Lord Randolph Churchill is evidently bent on being a sensa-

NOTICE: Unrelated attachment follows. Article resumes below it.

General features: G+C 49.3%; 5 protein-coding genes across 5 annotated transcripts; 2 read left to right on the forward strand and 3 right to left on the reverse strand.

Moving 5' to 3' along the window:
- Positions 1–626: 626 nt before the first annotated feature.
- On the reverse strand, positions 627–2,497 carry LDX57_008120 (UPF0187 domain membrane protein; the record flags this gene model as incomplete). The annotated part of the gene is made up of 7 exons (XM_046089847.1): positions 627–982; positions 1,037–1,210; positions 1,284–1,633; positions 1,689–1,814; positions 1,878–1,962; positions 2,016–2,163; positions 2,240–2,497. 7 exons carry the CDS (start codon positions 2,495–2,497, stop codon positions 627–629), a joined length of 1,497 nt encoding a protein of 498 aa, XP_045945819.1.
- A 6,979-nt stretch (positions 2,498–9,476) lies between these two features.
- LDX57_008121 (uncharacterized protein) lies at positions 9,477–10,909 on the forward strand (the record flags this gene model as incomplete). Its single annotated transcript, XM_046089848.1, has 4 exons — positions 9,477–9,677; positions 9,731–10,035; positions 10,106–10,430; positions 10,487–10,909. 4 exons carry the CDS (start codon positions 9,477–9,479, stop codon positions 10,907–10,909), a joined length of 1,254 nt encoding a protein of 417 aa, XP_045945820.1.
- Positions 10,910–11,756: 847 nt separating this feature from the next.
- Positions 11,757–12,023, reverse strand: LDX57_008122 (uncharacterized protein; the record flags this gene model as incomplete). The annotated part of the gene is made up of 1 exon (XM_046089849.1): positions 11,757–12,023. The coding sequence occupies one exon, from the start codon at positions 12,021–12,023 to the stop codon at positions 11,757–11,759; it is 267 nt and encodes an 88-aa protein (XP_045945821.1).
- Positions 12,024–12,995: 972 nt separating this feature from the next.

tional Minister. Some two centuries ago a learned English Jesuit wrote a book to prove that the classics were written by monks in the Middle Ages. And when the critics exposed the extravagance of his thesis, he asked, "what was the use of getting up to study at five o'clock in the morning if, at the age of fifty, he was to think like other men ?" There have been men in political life who, having sown a considerable quantity of wild oats in Opposition, have developed into sober Ministers on reaching office. But Lord Randolph Churchill clearly can- not see the use of having been the enfant terrible of his party in Opposition if he is to act like other men on becoming a Cabinet Minister. He shows the same lack of any sense of responsibility in office which distinguished him as leader of the Fourth Party, which may also be called the Party of Four. The facts and figures of his Thursday's speech on the Indian Budget were supplied to him by competent authorities, and the upshot of it is that there is a deficit of 24,950,000, caused partly by de- pression of trade, but chiefly by the war preparations rendered necessary by the threatening conduct of Russia on the Afghan frontier. This deficit the Government propose to meet partly by a loan of 23,500,000 stock, yielding 02,992,000 net, partly by drawing on the balances and the Famine Fund, and partly by leaving 21,500,000 over till next year. In addition to this, Lord Randolph stated that the Government proposed to make an annual addition of nearly £2,000,000 to the expenditure of the Indian Government in the military department. So far the Indian Secretary was dealing with a policy laid down for him by others. But Lord Randolph Churchill is nothing if he is not original, and he rushed off from the tame field of finance to an unexpected and bitter attack on Lord Ripon's administration, which he contrasted unfavourably and offensively with Lord Lytton's. This performance was effected in the old style of flippancy and ignorance by which Lord Randolph made his repu- tation, and drew down a severe rebuke and castigation from Lord Hartington, who exposed the gross ignorance as well as unprecedented conduct of the new Indian Secretary.